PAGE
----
On the far right is another denarius of Caracalla. This has the legend MARTI PACATORI, dedicated to Mars the subduer. This time, Mars has a shield as well as a reversed spear, and is not heroically nude, but has drapery around his lower body. His branch is held upright, for all to see.
hese two antoniniani are of Gordian III, from 243-244 CE. They were issued during a war with Persia, and both show Mars Propugnator, the defender and champion of Rome; literally, the one who fights for the Romans. He is dressed as a soldier and carries a spear and shield.
The legends differ slightly; one is MARS PROPVG and the other is MARTEM PROPVGNATOREM. The latter wording is unusual. It is in the accusative, and says that Mars is the subject of the coin. It was more common to see either a plain naming of the deity in the nominative, or a statement in the dative that the coin was dedicated to him.
The muscular character on the left strikes his pose on a much later coin of Constantine the Great, with the legend MARTI PATRI PROPVGNATORI, dedicated to Father Mars who Fights for Us. This coin was struck in Trier in 307 or 308 CE. Constantine "the Great" was an aggressive conqueror who struck several coins showing Mars – there are two more at the bottom of this page.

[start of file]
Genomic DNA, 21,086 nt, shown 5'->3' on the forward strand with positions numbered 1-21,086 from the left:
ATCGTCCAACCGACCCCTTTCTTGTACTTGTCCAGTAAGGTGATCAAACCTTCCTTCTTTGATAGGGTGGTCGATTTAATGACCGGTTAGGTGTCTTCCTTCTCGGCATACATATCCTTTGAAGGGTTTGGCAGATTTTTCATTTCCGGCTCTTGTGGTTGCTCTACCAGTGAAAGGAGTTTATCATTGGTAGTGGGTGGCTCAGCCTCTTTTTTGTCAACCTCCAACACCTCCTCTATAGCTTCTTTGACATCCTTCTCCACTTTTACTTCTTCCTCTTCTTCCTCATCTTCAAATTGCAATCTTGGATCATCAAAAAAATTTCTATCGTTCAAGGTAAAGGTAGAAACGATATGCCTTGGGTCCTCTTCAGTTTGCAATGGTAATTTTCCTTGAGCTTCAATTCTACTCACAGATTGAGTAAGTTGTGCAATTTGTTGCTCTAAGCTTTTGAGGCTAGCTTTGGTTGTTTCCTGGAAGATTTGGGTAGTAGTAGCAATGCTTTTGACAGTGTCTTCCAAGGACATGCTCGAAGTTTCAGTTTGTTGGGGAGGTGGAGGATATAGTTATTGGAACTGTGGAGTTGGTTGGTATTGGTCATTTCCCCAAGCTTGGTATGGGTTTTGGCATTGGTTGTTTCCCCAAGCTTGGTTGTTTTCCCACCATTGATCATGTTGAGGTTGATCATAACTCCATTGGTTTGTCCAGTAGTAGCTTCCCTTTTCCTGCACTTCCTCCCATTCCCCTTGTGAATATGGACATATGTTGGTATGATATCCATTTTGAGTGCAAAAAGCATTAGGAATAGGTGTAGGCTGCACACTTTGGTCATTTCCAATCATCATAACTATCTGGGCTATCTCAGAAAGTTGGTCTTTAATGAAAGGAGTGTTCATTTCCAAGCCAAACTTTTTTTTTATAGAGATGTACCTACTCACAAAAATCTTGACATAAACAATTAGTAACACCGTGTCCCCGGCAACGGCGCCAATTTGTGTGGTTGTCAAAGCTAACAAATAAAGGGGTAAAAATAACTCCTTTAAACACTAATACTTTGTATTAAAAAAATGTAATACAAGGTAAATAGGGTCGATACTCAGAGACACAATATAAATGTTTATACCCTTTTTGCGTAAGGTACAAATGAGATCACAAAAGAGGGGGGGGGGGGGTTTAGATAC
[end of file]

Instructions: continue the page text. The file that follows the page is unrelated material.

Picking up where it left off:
This Mars, like the Peacemaker, is not carrying a trophy. For the peacemaker, it might have been thought inappropriate; in this case, presumably it would be acquired later, after the battle.
ars Ultor, the Avenger, is shown on the denarius of Severus Alexander on the far left, from 232 CE. He is equipped as a soldier, like the Defender, but the legend tells us that this time he is striding out not to defend, but to wreak revenge.
The other coin, a denarius of Augustus from 19-18 BCE, shows the temple of Mars Ultor which he dedicated in 2 BCE, primarily as thanks for vengeance on the assassins of his adoptive father Julius Caesar. It was the first temple to Mars within the Pomerium (the formal and ritual boundary of the city of Rome), and it formed the centrepiece of the new forum he built next to Caesar's.
But it also served to remind the citizens that in 20 BCE, he had taken revenge on the Parthians who captured and killed the greedy goldhunter Crassus. The standards you can see are those of Crassus, recovered from the Parthians and placed in the temple's innermost shrine. A number of military ceremonies were diverted to be held there, such as the departure of military commanders, and the Senate's voting to award military triumphs.